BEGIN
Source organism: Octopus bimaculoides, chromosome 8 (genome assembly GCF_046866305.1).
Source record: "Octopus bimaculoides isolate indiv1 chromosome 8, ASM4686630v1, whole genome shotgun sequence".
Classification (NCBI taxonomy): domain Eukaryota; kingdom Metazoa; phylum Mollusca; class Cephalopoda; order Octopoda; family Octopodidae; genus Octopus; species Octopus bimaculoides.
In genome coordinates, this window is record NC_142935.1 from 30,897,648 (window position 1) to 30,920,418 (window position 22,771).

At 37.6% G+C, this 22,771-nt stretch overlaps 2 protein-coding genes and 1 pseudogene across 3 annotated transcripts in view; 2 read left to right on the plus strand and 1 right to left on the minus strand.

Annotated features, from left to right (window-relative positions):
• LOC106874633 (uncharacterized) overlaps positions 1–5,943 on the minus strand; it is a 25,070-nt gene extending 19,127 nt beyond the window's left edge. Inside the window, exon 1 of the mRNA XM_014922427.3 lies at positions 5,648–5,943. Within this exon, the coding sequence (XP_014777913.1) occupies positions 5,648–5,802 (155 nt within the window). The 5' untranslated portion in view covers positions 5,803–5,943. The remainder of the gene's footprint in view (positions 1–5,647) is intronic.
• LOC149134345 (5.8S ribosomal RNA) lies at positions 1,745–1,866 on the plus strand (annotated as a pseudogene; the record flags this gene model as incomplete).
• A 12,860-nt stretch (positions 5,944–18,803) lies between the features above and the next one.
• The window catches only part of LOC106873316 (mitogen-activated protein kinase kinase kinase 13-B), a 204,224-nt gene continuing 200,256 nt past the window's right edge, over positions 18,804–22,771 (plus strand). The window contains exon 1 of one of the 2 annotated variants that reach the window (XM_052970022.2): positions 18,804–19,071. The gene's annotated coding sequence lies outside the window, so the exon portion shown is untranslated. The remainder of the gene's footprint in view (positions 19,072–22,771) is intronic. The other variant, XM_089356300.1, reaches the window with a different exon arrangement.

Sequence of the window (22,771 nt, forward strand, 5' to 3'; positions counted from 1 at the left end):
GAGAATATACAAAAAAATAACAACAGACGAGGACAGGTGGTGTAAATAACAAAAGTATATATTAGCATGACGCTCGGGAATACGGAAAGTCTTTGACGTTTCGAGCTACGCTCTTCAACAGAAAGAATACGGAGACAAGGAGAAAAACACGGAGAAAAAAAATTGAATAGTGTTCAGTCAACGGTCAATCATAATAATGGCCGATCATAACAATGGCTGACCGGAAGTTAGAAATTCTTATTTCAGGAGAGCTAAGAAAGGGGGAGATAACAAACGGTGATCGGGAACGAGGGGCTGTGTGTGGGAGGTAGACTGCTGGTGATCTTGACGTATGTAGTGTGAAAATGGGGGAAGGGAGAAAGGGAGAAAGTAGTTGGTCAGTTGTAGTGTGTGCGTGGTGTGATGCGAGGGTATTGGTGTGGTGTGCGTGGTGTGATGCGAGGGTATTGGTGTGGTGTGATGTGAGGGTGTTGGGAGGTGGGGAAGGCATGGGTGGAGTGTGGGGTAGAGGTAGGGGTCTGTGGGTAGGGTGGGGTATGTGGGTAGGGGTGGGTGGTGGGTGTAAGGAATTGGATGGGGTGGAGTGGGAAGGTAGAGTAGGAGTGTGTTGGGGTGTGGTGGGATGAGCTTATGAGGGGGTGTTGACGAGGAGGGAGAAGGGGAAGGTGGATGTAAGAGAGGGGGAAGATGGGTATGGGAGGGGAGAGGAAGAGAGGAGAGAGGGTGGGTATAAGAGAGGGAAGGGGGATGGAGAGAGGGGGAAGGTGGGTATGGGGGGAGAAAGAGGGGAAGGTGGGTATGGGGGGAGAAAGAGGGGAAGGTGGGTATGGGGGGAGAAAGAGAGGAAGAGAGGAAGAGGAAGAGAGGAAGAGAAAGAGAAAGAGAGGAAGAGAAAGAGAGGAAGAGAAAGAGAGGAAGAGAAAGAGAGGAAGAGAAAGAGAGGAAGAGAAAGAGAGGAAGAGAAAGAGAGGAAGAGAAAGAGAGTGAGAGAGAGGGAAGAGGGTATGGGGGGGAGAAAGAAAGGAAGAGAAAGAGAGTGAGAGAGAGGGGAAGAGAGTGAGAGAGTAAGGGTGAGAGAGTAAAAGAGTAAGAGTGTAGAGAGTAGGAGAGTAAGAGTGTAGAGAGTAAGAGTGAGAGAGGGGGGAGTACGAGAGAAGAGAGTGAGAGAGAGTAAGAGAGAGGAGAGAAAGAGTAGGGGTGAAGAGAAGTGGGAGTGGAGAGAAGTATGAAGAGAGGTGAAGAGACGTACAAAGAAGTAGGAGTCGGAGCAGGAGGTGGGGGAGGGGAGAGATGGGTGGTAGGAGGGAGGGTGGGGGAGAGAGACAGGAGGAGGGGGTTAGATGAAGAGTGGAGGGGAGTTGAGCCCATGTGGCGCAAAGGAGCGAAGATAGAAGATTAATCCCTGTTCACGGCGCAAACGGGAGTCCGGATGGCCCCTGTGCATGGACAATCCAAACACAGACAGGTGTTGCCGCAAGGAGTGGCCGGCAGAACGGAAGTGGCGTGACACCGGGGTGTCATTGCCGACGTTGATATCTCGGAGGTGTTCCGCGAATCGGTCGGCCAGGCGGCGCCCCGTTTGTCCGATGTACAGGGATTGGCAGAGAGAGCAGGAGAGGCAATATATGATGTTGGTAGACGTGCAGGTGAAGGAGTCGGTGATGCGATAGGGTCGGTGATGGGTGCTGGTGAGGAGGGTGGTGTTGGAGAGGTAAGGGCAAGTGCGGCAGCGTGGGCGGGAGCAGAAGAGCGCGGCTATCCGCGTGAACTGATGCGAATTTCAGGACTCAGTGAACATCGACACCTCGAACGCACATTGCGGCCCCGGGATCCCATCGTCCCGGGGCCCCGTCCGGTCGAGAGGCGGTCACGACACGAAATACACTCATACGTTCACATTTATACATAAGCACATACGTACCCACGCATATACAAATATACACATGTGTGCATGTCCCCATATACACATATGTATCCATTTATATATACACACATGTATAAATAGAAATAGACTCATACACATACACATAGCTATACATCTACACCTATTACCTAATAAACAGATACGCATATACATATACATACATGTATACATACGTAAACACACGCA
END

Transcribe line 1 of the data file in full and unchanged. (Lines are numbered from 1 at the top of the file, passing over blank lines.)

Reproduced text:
Source organism: Octopus bimaculoides, chromosome 8 (genome assembly GCF_046866305.1).